Natalie-ann De Grouchy, Goodreads reviewer

The characters are drawn in such a way as to make me feel I knew them; I cared about them and felt the emotions they were feeling. A totally fascinating and absorbing debut by this author and one I highly recommend.
Brenda Telford-Amazon reviewer.

The many stories that intertwined to bring one big family secret out have you gripping to see what comes next. It was very hard to put down, beautifully written and set in Queensland.
Tianne Shaw-Goodreads Reviewer

I really enjoyed reading this novel and discovering the secrets, lies and loves of the main characters. The authors description of Castillo de Suenos was magical. I was lucky enough to visit Paronella Park, which was the inspiration for the Castillo de Suenos, a few years ago and the authors description took me back to this wonderful place. I was getting a little confused towards the end of the novel and had to reread a couple of passages but in the end it all made sense. If you have been to Paronella Park it’s worth a read and if you haven’t been it’s still worth a read. Great book.
Maria-Goodreads Reviewer

I have just finished reading Elise McCune’s Castle of Dreams novel which I recently won a copy of thanks to Allen and Unwin and Goodreads. It was a captivating novel spanning decades. The picturesque images and characters portrayed by this author (which amazingly is her first published) set in far north Queensland’s rainforest region and begins about the time of the Second World War held many secrets dramas and loves lost and reclaimed and showed the importance of family. I loved it my favourite book this year. I can’t wait for her next book. Thanks again for picking me as a winner.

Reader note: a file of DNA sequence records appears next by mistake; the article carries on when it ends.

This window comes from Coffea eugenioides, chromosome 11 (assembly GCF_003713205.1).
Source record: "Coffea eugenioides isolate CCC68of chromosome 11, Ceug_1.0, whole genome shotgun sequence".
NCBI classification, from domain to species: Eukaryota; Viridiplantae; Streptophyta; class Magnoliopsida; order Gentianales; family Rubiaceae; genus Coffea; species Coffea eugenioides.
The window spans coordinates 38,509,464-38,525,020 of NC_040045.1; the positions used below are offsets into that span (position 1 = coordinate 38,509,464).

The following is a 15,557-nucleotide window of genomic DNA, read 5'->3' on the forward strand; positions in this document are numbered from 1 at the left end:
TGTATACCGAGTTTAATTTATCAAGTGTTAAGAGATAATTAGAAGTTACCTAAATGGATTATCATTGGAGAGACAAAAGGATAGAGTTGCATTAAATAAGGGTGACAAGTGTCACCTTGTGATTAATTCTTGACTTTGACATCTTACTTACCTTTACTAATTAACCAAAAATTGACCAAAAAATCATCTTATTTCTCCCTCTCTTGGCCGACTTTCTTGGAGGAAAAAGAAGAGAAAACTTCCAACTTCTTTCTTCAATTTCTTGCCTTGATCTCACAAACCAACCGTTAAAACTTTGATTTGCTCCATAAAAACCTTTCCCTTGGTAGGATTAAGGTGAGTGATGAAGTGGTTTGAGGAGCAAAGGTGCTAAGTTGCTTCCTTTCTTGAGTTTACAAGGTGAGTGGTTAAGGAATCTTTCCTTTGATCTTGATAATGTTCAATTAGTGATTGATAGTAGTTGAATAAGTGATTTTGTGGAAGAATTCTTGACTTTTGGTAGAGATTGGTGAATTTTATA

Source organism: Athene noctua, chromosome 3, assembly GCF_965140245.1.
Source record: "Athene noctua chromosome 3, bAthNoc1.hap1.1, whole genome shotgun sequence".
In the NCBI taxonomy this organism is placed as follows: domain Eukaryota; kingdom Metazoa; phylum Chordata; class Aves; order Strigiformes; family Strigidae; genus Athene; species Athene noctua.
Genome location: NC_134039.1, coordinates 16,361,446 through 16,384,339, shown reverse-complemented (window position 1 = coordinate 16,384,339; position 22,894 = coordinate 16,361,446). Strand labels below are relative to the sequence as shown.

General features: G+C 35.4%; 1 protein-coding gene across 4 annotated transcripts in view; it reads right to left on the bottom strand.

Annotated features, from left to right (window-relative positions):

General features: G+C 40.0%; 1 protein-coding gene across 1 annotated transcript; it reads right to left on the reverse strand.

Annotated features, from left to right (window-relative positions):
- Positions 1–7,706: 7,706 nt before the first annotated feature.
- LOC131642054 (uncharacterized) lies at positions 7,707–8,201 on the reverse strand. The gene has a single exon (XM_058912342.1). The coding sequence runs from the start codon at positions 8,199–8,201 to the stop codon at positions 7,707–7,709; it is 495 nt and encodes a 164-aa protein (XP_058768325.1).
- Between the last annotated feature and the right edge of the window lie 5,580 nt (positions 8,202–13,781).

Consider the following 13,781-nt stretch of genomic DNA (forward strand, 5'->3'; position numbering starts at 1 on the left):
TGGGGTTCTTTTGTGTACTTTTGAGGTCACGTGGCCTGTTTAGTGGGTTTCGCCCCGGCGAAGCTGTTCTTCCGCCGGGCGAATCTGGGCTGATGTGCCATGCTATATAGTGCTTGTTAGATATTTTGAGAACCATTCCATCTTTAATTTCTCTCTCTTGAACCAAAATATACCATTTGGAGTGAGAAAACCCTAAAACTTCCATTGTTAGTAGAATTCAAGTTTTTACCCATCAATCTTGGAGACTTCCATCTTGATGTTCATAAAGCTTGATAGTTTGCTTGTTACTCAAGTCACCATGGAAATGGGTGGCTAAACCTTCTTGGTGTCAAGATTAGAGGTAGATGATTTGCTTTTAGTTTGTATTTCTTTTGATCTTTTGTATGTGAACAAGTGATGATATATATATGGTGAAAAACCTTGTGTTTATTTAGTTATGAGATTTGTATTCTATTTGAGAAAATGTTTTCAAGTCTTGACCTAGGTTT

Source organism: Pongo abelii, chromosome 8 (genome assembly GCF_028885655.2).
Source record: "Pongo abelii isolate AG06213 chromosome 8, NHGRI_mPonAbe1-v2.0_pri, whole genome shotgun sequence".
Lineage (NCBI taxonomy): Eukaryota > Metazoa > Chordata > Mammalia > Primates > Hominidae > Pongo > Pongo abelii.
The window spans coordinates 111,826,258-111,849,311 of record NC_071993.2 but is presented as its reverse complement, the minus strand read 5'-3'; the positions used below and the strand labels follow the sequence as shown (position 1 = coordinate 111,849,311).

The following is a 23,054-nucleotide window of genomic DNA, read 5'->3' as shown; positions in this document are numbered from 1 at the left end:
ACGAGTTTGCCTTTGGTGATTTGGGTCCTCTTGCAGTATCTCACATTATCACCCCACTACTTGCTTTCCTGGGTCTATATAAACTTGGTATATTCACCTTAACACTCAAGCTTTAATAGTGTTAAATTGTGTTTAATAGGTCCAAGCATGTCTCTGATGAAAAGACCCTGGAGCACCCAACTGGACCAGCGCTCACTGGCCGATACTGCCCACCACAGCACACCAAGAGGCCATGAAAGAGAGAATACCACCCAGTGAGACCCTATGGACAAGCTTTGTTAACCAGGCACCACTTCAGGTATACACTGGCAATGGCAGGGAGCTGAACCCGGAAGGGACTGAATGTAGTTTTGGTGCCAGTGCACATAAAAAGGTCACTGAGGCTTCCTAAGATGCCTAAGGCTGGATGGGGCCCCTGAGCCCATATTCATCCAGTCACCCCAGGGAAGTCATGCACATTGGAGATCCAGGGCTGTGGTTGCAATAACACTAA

Janet Ryan-Allen and Unwin Facebook page

To be honest, it took me a while to get into this book – I’m not a fan of overly long descriptions. However, once the secrets started unravelling, I could not put it down.
As a Queenslander, I thoroughly enjoyed the scenes set during WWII. I must admit I didn’t know Australian men were so hostile to the American soldiers and am a little ashamed to be honest. I also plan to put Paronella Park, located near Cairns–which is the real life inspiration for the castle referred to in the book–on my long list of places I want to visit.
Castle of Dreams is an impressive debut. Enjoy!
Rating: 4 stars (out of 5). A copy of “Castle of Dreams” was given to me for free in exchange for an honest review.
Reviewer: JP Combe